Be Vigil This Winter with These Auto Glass Safety Tips

With winter now in full swing, it comes as no surprise that the elements are taking a harder than normal toll on our automobiles. From dead batteries that plague us when we’re trying to go to work to the occasional flat tire caused by cold temperatures, there can be plenty of problems that arise due to cold weather and frozen precipitation. Not many people, however, have considered how temperatures can impact their windshield and auto glass; with rapid fluctuations in temperature being fairly common in the winter months, this can cause extra strain on your glass and present numerous problems.

Nobody wants to be caught in the dead of winter with a broken window or windshield, so it only makes sense to be as careful as possible to ensure optimal performance of this vital piece of automobile equipment. Whether you drive for a living or simply need a vehicle to get from point A to point B, you want to take precautions to ensure the quality and safety of your drive is a top priority. In the following article, we will discuss some common problems you may experience in the winter with your auto glass and how to either avoid these issues or correct them quickly and safely.

Damage to Existing Cracks

If your windshield or auto glass already has damage that is visible, then it is vital that you have this repaired as soon as possible. Rapid changes in temperature – like those experienced during winter driving – can quickly cause glass to expand and contract. This is a constant occurrence in any form of auto glass, but it is usually so subtle that you would never notice it. Whenever the glass is damaged, however, these contractions and expansions can cause the cracks to quickly become worse, possibly turning a simple repair into an expensive replacement. Nobody wants to have to deal with that.

Fortunately, most insurance policies cover repairs to your windshield and auto glass with no out of pocket cost to you. We highly recommend that you consult with an auto glass technician at the first sight of any damage, particularly in the winter months when these rapid changes in temperature between night and day can further damage the glass. In some cases, it only takes a few days of bad weather to turn your windshield or window into an unsalvageable prospect; by acting quickly, you will save yourself time, money and frustration (not to mention the obvious safety implications that come with properly maintained auto glass).

Moisture Problems

Whether you have noticed damage to your windshield or to one of your windows, it is important to keep the area free from moisture until it can be repaired. Whenever moisture works its way into cracks or chips, it can add an exponential effect to what was discussed above – namely, the expansion of liquid as it freezes can lead to cracks being exacerbated in a much more rapid fashion than under normal conditions. This means that your windshield or glass may have moisture in it on a cold winter morning (which froze there), is melted to some degree while driving and then freezes again once the vehicle is parked. This back and forth will damage the windshield and result in replacements for the glass being needed sooner or later.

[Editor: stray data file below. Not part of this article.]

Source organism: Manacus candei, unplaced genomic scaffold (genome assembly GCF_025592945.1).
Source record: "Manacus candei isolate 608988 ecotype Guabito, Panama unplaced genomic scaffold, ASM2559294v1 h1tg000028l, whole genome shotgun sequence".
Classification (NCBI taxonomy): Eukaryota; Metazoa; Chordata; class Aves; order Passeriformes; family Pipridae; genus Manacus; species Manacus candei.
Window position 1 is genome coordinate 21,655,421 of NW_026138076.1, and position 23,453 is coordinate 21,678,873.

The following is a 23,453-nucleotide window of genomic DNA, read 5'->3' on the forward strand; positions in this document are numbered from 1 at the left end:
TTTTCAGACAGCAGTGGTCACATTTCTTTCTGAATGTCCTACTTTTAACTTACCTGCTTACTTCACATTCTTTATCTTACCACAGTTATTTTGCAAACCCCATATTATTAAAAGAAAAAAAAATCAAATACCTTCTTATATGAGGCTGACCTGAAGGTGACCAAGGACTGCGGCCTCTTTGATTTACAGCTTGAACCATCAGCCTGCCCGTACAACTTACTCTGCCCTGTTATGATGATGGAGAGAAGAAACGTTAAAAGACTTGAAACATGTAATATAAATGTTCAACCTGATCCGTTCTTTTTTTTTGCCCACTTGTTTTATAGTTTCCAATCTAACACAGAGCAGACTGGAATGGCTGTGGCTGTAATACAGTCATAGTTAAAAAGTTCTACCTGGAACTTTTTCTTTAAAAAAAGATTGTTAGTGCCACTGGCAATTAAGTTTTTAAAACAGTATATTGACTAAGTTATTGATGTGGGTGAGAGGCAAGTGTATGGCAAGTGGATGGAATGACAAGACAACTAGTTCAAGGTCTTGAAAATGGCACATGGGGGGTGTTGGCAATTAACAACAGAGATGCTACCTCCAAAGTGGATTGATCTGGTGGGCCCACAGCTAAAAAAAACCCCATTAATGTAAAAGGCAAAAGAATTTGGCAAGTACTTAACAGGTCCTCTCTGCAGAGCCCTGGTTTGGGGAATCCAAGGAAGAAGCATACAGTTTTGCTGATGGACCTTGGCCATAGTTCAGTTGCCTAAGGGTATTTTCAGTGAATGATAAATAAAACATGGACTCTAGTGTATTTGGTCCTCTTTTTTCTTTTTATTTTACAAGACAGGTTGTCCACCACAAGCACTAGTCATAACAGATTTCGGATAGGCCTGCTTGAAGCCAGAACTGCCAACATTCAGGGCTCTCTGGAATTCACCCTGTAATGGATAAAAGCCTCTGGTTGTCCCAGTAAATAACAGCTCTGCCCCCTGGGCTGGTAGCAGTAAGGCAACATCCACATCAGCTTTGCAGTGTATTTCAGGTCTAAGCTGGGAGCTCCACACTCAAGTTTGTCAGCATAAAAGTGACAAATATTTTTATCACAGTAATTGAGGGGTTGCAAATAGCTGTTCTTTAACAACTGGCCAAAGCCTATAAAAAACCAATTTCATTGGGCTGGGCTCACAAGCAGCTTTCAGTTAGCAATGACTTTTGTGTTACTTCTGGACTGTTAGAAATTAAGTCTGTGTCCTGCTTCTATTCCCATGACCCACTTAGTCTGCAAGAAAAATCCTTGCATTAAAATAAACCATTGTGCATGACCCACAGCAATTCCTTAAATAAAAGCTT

The best way to ensure that this does not happen is to park in a covered area to prevent moisture from forming. In the event that dew or frost somehow manages to find its way into an existing crack or chip and has frozen, a good de-icer can quickly remove any moisture and help you ensure that no further damage is done while the vehicle in being driven during daylight hours.

Go Easy on Your Doors

The winter months can make even solid windows naturally more susceptible to damage, so you should strive to be more careful when it comes to your handling of doors. Weaker glass may shatter at any time when the door is shut too hard, but the winter can cause even the best auto glass to shatter if the door is shut too strongly, leaving you without a window when you need it the most. We recommend a way to avoid this fate, which involves maintaining contact with the door handle until the car door is completely shut and by not exerting too much force.

Whether you want to make it through the winter months without sustaining any new damage to your automobile’s glass or simply need to prevent existing damage from becoming worse, there are a few simple tactics you can employ to guarantee this. By going easy on your doors when you open and close them, you can avoid the unexpected shattering of windows. The elimination of moisture from existing damage areas will ensure that the damage is not accelerated by freezing and thawing processes (but the existing damage must be taken care of as soon as possible). Finally, you can protect yourself and your family by ensuring that the vehicle is not exposed to cold temperatures for prolonged periods of time, which can weaken glass and exacerbate existing defects. All of these strategies will keep your auto glass in solid shape and help ensure your safety when on the road.